Mobile communication impacts the daily lives of hundreds of millions, drives commerce and shapes economies. The 2012 Mobile World Congress (MWC), which took place at the Fira de Barcelona Conference and Exhibition Centre between February 27 and March 1, has become an established global showcase for the industry and an important platform for the technology that is being developed today that will shape the future.
The GSMA reported that over the four days a record number of more than 67,000 visitors (the number of individual attendees, including delegates, exhibitors, contractors and media) from 205 countries attended the Congress, with more than 1,500 exhibiting companies occupying 70,500 net square metres of exhibition and business meeting space.
With such a worldwide audience broad global issues other than the usual commercial proliferation of networks and services were addressed during the conferences, forums, seminars and GTI summit. For instance, recognizing that in emerging and developing regions mobile communications technology has the capacity to provide lifelines, educate and be a tool for development, a number of seminars covered pertinent issues ranging from: green power for mobile and community power from mobile, disaster response, and agricultural value added services in emerging markets.
Of course, at a premier event that attracts global media attention and the participation of high profile movers and shakers the major focus is on the need and desire to sate the developed world’s rapacious appetite for mobile content and meet the challenge to develop applicable technology at a pace that will satisfy that demand.
The continuing evolution and promotion of the smartphone and now the ‘superphone’, the mushrooming development of Apps for every purpose, the insatiable demand to download games, movies and live content and access the Internet, and even make the occasional old fashioned ‘phone call’ are putting ever increasing strain on the networks. Capacity, or the lack of it, has been a major concern for some time. In recent years considerable progress has been made, particularly at the ‘core’ but the danger is that the problems have been moved to the fringes and, in this case, out sight can mean out of range!
Only a few years ago the new buzz at the Mobile World Congress was LTE, which, along with its siblings LTE-Advanced and TD-LTE, has developed at pace with rollouts having commenced. In particular there have been significant deployments in Asia, particularly South Korea, while in North America the spread has generally been confined to large cities with high density.
It also looks like LTE could finally find its voice as major efforts are being made to provide Voice over LTE (VoLTE), two years on from the GSMA announcing their backing of the ‘One Voice’ solution to VoLTE at the 2010 Mobile World Congress. Having been conceived as an IP cellular system solely for carrying data with voice carried either by VoIP or by 2G or 3G, operators have realised that the omission of voice from LTE, allied to the lack of SMS needed to be addressed. Standardisation is now a key issue, with voice quality being a particular concern.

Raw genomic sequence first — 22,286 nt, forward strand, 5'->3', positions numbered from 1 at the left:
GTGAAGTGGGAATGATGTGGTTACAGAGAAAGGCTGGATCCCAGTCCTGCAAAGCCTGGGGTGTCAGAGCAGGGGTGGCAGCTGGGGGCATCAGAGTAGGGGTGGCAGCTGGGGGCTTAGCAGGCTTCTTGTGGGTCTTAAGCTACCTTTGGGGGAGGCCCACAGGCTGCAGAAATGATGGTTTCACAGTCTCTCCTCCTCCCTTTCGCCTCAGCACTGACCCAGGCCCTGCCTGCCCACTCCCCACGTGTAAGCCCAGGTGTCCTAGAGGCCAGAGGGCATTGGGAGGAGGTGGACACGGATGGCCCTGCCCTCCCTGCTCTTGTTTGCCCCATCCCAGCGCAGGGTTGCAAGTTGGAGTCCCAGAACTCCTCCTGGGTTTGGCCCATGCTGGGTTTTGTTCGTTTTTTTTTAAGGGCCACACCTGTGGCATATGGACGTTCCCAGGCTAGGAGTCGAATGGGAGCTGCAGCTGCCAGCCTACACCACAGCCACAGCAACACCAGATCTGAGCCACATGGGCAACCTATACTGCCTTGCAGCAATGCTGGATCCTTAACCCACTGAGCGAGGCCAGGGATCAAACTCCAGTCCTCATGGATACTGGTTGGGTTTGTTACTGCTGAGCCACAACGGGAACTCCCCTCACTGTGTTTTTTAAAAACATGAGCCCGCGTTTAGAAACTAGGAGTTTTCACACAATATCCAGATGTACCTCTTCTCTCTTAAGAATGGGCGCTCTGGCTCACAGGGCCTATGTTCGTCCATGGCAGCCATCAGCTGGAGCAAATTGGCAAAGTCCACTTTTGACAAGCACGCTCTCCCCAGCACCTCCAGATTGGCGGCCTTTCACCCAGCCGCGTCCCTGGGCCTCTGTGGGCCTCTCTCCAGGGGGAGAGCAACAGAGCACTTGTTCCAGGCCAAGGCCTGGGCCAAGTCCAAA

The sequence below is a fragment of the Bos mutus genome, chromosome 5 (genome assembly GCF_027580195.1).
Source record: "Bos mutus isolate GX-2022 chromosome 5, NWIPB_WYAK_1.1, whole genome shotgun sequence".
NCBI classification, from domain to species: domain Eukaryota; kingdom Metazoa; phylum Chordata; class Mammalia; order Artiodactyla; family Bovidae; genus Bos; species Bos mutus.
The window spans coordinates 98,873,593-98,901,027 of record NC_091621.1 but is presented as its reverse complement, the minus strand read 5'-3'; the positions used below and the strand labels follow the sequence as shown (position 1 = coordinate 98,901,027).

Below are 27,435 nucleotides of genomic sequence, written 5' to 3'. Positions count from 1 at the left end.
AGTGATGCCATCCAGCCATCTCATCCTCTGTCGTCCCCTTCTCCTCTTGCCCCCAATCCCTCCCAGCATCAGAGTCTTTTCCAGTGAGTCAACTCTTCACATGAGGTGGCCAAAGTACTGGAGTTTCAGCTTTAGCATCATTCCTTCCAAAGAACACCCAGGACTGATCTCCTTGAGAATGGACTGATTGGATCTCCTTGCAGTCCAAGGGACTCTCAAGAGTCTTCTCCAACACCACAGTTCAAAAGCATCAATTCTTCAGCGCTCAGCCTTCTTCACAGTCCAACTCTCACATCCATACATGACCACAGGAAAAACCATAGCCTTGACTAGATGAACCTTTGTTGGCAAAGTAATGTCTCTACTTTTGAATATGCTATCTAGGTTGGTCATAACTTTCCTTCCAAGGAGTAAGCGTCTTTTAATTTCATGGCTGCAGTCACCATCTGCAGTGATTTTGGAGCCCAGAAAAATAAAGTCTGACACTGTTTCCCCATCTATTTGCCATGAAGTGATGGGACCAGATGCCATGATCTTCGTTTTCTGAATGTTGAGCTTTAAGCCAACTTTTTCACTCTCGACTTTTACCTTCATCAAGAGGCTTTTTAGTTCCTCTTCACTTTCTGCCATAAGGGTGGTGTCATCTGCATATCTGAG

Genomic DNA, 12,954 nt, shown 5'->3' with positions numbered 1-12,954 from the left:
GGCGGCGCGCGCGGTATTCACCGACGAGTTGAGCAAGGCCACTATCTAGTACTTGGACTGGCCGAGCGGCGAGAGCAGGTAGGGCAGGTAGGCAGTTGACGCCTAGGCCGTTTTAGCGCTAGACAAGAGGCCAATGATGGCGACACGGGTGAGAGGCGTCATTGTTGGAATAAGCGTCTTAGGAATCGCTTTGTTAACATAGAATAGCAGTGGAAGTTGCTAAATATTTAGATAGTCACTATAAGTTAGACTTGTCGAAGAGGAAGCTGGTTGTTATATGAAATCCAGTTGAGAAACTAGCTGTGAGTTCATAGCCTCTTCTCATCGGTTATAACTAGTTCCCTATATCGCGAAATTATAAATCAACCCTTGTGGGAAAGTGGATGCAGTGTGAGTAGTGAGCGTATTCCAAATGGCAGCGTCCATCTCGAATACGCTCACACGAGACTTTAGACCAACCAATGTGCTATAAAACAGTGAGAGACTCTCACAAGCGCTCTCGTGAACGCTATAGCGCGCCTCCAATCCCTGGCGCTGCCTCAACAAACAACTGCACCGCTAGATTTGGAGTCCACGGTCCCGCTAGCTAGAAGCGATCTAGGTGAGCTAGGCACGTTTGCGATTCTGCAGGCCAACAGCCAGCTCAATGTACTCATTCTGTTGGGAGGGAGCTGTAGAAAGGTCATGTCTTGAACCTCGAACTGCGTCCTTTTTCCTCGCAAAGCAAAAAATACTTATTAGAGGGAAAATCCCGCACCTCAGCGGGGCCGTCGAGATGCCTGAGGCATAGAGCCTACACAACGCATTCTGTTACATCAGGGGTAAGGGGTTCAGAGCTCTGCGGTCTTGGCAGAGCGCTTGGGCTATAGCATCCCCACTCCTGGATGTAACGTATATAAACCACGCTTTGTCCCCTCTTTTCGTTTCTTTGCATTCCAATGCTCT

Further along the developmental spectrum is 4G LTE-Advanced, a key feature of which is Carrier Aggregation, which is being standardized in 3GPP as part of LTE Release 10. Basically, carrier aggregation enables expansion of effective bandwidth delivered to a user terminal through concurrent utilization of radio resources across multiple component carriers that are ‘aggregated’ to form a larger overall transmission bandwidth. Work is ongoing but at MWC 2012, Cognovo demonstrated carrier aggregation communications in real-time on an LTE Advanced baseband, and a number of carriers have announced deployment as early as 2013.
Another approach to addressing the capacity question is the deployment of small cells to bridge the gaps and expand coverage. Some of the largest operators have made small cell deployments. 2012 has seen the world’s first LTE femtocell deployment by SK Telecom and the marrying of small cell technology with Wi-Fi is a hot topic. Small cell developers stated that the current aim is to take advantages of chipset development and low cost components while employing advanced RF and network management.
As well as network capacity another contagion of the smartphone revolution is the drain on handset batteries with the potential for 4G handsets requiring charging two or even three times a day. A specific answer to this problem is to address PA efficiency through the development and deployment of Envelope Tracking. This is a standard PA architecture providing power optimization technology which delivers high efficiency over the entire spectrum used for 3G and 4G standards. At MWC 2012 Nujira showcased its first commercial chip for mobile handsets.
With an event as vast and far reaching as MWC it is impossible to cover all of the key issues and innovations and this article has attempted to highlight a few of the more significant areas of R&D. Many of these technological developments are in the RF and microwave sector with test and measurement, semiconductor and chipset, near-field communication, small cells and mobile backhaul companies demonstrating their latest offerings on the exhibition floor. These will be the subject of a Mobile World Congress Product Wrap-up that will be posted soon.
Finally, just as mobile networks are reaching their capacity so too has the Fira de Barcelona Conference and Exhibition Centre. Therefore, starting in 2013, the Mobile World Congress will be held at the Fira de Barcelona Gran Via, a move which will provide approximately 50 per cent more space and will accommodate continued strong growth and demand for the event.
See you there.